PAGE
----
Blast Onepiece – The Harbinger colt Blast Onepiece is one of only two 3-year-olds among the 19 Arima Kinen nominees and the one attracting the most attention. With four wins in six starts, including two wins of Grade 3 races (one amid older company) and a fifth and a fourth in the Tokyo Yushun (Japanese Derby) and the Kikuka Sho (Japanese St. Leger), respectively. He’s been doing well enough, but the Arima may be just what he needs to blast into the headlines. He has excellent speed and can run from any position. Though it’ll be his first time at Nakayama, Blast Onepiece has proven himself over a right-handed track, as well as over softer ground. Based at Miho and trained by Masahiro Otake, he’ll have the home advantage as well as the weight advantage carrying only 55 kg.
Satono Diamond – Though his recent performances have paled in comparison to his triumphant 3-year-old year, the now 5-year-old Satono Diamond may still be able to shine in what will be his last run. Winner of the 2016 Arima Kinen, the Deep Impact-sired Satono Diamond last year took the rest of the year off after returning from France and this year has managed only one win from five starts. Last out, he ran sixth under Joao Moreira in the Japan Cup a full 1.3 seconds behind the winner. Still, top Arima-winning trainer Yasutoshi Ikee has hope and says the Nakayama 2,500 is more forgiving than the Tokyo 2,400. “I’m hoping his experience and technique will help give him an edge.” Expected to have the ride is Australian jockey Brenton Avdulla, who will be riding in the Arima for his first time.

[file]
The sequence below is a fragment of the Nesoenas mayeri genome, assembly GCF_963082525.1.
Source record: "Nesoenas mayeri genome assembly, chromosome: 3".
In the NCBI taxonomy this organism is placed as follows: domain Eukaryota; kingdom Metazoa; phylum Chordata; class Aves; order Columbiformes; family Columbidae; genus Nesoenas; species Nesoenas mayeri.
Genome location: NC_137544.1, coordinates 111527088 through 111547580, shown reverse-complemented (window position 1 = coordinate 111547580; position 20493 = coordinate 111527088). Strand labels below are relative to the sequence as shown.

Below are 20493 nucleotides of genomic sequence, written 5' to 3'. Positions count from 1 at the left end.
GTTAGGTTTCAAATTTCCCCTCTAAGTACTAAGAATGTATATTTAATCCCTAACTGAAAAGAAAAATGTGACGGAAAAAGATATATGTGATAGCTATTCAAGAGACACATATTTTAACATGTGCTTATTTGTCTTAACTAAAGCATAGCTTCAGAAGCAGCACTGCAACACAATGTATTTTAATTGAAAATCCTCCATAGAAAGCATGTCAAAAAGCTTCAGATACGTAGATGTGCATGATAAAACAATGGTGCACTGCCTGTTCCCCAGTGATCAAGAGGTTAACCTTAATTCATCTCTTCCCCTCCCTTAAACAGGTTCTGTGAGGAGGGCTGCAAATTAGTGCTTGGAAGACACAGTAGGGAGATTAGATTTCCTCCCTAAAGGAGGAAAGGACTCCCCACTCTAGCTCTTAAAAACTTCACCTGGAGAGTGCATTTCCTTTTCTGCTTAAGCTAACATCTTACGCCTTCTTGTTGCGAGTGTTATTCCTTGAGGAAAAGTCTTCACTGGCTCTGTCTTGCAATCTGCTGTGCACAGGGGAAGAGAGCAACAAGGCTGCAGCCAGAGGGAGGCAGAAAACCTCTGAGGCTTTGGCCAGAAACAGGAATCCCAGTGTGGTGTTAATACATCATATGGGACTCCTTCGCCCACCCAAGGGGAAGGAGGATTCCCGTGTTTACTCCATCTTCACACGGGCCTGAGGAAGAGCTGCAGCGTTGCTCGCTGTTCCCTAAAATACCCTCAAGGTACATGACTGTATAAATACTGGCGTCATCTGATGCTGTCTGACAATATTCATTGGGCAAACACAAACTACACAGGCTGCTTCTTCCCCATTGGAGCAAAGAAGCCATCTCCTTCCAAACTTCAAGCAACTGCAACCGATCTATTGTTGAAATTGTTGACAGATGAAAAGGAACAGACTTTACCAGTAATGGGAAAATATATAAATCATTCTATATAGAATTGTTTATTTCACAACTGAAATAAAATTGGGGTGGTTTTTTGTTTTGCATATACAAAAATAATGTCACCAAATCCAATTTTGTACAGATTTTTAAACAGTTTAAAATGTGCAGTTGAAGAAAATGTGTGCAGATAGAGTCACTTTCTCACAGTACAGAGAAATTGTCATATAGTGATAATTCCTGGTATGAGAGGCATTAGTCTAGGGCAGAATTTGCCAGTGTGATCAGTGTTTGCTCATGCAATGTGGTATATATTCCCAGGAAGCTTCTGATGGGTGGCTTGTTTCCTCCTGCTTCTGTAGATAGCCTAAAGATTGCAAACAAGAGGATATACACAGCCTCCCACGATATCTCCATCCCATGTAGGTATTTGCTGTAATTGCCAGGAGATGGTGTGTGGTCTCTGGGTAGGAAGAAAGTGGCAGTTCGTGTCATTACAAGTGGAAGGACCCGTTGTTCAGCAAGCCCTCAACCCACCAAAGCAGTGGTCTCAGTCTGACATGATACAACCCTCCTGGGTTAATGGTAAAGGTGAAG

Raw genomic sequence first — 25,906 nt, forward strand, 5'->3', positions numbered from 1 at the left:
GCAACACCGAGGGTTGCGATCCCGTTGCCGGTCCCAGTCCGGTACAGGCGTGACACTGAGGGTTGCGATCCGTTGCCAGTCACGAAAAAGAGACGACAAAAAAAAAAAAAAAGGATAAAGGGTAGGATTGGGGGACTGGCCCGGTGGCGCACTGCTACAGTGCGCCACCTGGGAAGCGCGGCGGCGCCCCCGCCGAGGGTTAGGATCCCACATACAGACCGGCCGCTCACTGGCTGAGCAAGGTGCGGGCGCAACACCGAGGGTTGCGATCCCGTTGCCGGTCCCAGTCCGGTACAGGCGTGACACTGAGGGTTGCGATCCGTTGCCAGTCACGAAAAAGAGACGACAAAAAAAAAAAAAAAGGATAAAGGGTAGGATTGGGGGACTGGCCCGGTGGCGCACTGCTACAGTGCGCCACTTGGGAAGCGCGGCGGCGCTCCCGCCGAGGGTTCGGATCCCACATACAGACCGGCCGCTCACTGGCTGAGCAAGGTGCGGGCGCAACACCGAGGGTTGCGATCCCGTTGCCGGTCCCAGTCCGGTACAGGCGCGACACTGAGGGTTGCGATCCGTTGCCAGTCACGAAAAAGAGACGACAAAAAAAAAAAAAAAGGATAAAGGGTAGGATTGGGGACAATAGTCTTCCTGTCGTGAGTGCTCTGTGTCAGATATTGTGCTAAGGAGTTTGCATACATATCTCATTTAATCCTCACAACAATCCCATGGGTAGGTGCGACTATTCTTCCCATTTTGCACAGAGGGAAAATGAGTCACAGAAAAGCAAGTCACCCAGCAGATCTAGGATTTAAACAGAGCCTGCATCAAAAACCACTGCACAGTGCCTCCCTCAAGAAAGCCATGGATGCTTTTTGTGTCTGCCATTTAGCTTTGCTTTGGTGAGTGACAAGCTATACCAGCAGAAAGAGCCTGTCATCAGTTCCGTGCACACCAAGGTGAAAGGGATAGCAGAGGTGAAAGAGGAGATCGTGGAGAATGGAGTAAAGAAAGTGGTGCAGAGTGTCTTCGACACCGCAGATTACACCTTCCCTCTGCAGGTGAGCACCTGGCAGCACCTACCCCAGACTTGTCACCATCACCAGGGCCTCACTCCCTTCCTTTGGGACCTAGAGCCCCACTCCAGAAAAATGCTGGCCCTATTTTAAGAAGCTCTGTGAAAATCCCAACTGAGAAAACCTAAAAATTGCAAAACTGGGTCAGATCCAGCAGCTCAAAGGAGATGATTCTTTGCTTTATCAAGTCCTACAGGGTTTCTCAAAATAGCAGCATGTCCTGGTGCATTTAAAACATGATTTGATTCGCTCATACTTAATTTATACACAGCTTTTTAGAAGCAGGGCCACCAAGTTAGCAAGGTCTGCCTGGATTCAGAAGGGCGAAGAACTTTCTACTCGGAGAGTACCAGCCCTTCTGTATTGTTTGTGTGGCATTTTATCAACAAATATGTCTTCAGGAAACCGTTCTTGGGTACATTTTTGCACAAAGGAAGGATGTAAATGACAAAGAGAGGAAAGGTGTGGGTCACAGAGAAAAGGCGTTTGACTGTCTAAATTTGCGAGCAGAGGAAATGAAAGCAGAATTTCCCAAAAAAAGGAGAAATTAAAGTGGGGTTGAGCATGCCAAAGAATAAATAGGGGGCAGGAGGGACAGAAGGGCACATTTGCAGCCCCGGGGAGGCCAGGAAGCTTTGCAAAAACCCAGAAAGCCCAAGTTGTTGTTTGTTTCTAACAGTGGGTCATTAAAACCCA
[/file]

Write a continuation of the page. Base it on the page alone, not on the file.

Mikki Rocket – The 5-year-old Mikki Rocket, winner of this year’s Grade 1 Takarazuka Kinen, is somewhat surprisingly taking on his very first Arima Kinen. Returning after 4 months off for the Tenno Sho (Autumn) he managed a very respectable fifth, just 0.4 seconds off the winner. Mikki Rocket will be back at Nakayama for his first time since his Satsuki Sho (Japanese 2000 Guineas) run, where he flubbed the start and finished 13th of 18. With one race under his belt and much better at the break, improvement is likely.
Not quite ready to be written off is Makahiki, on whom the odds are likely to be attractive, having failed to win since France in September 2016 and having failed to meet expectations in six of his eight starts since, including in the Tenno Sho (Autumn) last out. Perhaps the rather flamboyant style of Yasunari Iwata, scheduled to ride Sunday for the first time, will give Makahiki the motivation he needs.